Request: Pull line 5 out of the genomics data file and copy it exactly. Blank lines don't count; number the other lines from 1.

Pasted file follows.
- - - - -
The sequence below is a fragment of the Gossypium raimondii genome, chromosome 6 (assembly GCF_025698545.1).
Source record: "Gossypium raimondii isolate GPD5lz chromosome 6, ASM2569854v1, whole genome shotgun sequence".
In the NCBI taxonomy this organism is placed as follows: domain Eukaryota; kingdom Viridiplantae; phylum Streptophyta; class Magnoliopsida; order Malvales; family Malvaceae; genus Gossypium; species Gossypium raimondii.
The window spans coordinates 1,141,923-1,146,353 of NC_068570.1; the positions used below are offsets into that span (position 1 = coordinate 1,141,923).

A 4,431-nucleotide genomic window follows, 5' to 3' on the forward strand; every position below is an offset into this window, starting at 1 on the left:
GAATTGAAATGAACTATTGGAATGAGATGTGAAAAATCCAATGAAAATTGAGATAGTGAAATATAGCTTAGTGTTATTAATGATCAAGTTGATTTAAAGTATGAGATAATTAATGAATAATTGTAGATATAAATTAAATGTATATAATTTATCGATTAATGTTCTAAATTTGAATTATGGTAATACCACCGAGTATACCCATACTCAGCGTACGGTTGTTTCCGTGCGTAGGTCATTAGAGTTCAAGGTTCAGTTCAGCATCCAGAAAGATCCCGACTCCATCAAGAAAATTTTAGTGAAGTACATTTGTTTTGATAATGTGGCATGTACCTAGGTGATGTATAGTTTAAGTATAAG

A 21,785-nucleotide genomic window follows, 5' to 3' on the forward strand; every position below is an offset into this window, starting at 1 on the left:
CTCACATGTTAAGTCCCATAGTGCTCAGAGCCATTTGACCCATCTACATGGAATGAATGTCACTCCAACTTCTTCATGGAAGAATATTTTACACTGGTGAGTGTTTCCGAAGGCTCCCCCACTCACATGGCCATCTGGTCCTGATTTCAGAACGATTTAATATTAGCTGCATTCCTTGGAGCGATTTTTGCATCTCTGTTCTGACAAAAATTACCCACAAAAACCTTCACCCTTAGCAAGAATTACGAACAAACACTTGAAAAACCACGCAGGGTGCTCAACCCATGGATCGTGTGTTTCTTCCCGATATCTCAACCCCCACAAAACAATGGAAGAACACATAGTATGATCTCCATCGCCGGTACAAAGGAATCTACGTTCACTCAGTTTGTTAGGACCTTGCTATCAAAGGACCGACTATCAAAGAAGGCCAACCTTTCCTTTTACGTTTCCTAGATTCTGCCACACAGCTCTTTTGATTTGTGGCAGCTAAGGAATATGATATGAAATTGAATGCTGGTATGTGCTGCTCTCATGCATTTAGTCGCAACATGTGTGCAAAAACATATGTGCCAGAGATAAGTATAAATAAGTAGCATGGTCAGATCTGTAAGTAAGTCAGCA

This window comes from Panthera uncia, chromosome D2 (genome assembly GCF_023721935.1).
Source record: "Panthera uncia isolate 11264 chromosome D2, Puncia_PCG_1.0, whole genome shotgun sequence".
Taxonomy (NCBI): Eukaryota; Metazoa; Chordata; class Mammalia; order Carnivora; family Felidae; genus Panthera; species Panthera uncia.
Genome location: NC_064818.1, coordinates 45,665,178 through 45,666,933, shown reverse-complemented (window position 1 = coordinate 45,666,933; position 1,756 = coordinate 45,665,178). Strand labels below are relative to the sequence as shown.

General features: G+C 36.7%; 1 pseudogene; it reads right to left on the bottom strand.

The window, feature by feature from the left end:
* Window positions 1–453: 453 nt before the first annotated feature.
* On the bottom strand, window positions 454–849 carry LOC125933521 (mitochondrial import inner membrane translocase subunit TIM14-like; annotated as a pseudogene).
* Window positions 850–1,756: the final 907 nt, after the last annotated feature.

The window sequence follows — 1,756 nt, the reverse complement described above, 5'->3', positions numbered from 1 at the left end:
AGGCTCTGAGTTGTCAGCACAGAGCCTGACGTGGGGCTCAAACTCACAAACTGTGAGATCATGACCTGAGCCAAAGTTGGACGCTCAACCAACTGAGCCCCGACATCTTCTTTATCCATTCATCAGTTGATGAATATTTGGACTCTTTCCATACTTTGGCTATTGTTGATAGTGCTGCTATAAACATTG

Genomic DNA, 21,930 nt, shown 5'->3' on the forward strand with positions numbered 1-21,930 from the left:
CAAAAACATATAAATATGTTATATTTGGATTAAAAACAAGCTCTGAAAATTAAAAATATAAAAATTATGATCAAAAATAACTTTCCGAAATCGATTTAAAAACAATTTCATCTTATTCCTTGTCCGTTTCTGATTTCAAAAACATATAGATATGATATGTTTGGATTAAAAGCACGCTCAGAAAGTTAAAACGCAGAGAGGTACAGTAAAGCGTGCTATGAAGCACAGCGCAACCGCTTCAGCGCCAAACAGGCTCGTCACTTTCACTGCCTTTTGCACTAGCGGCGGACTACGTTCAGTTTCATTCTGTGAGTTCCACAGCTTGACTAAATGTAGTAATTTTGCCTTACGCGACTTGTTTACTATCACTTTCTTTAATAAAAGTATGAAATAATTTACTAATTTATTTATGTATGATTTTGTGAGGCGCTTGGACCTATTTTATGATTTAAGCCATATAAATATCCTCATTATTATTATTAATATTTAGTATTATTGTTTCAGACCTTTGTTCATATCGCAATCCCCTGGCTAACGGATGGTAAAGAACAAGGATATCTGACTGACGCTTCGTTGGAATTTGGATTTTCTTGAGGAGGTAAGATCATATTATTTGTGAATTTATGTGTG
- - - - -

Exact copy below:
A 4,431-nucleotide genomic window follows, 5' to 3' on the forward strand; every position below is an offset into this window, starting at 1 on the left: